Rachel Carson Intergenerational Sense of Wonder/Sense of the Wild Contest 2019 (Rules for 2019 Contest same as 2018)

Table of Contents:

The Sense of Wonder entry form is a “fillable” PDF.

1. Download the Official Entry Form PDF.

2. Fill in your team’s information.

3. IMPORTANT: After you have filled in your team’s information you must “save as” with your name in the file title. (see example below) This is the file you send RCLA as your entry form.

Example: SOW-Entry-Form-2019-fillable-your name.pdf

IMPORTANT: Please review the contest rules below before submitting an entry.


Submit your entries via email to
rachelcarsonlandmark@verizon.net or send via U.S. mail to:

RCLA/Rachel Carson House
11701 Berwick Road
Silver Spring MD 20904


1. Introduction: Contest Rules in 2019

Since 2014, we at RCLA have been directing the Rachel Carson Intergenerational Sense of Wonder/Sense of the Wild Contest and continue to regard it as a worthwhile way to honor this great American’s legacy.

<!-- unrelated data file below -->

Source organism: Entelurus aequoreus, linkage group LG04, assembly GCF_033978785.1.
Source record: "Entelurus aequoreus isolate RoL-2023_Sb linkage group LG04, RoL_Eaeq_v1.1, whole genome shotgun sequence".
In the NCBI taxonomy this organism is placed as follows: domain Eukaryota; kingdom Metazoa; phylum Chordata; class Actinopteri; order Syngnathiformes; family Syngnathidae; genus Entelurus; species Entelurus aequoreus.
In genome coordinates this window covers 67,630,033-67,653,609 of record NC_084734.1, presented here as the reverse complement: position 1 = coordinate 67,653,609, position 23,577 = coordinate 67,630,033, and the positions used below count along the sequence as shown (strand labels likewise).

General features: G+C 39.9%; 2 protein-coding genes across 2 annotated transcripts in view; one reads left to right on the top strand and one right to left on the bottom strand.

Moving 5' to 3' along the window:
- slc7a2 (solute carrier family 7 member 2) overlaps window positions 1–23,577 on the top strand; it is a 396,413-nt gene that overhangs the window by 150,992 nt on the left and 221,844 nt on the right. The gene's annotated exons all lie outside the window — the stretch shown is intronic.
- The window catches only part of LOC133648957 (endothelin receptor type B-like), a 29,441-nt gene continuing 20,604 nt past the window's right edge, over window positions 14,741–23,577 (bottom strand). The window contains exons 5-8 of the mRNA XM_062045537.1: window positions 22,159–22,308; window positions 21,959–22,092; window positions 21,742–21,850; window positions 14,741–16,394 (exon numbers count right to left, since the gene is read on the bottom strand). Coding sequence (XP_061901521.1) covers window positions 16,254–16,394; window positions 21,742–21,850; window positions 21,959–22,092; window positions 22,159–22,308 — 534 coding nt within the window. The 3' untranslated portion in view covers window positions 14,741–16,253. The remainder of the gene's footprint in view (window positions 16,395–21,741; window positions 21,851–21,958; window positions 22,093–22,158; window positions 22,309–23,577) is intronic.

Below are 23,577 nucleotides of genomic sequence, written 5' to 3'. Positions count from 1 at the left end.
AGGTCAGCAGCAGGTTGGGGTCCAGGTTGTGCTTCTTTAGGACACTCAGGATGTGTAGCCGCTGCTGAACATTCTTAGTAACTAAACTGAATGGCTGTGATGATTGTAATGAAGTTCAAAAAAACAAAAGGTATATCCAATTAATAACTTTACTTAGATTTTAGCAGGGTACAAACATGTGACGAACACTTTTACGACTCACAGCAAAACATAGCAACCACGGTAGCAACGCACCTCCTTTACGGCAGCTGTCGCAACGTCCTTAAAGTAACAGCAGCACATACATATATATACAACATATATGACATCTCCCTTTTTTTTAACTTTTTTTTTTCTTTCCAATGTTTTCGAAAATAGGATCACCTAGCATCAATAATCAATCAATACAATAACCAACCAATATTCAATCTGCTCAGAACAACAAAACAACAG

Winning entries submitted especially by young team members in the form of poetry or prose have aptly demonstrated these writers’ appreciation for nature’s wonders. Further, the written format seems a fitting way to approach our Contest goals. Thus in 2019 we are limiting the Contest submission categories to those containing written options: a poem or an essay either as a stand-alone entry or combined with a photograph (four choices total). Each format option can be combined with one of the two theme options, resulting in eight possible choices for a Contest entry.


2. 2019 Contest Goals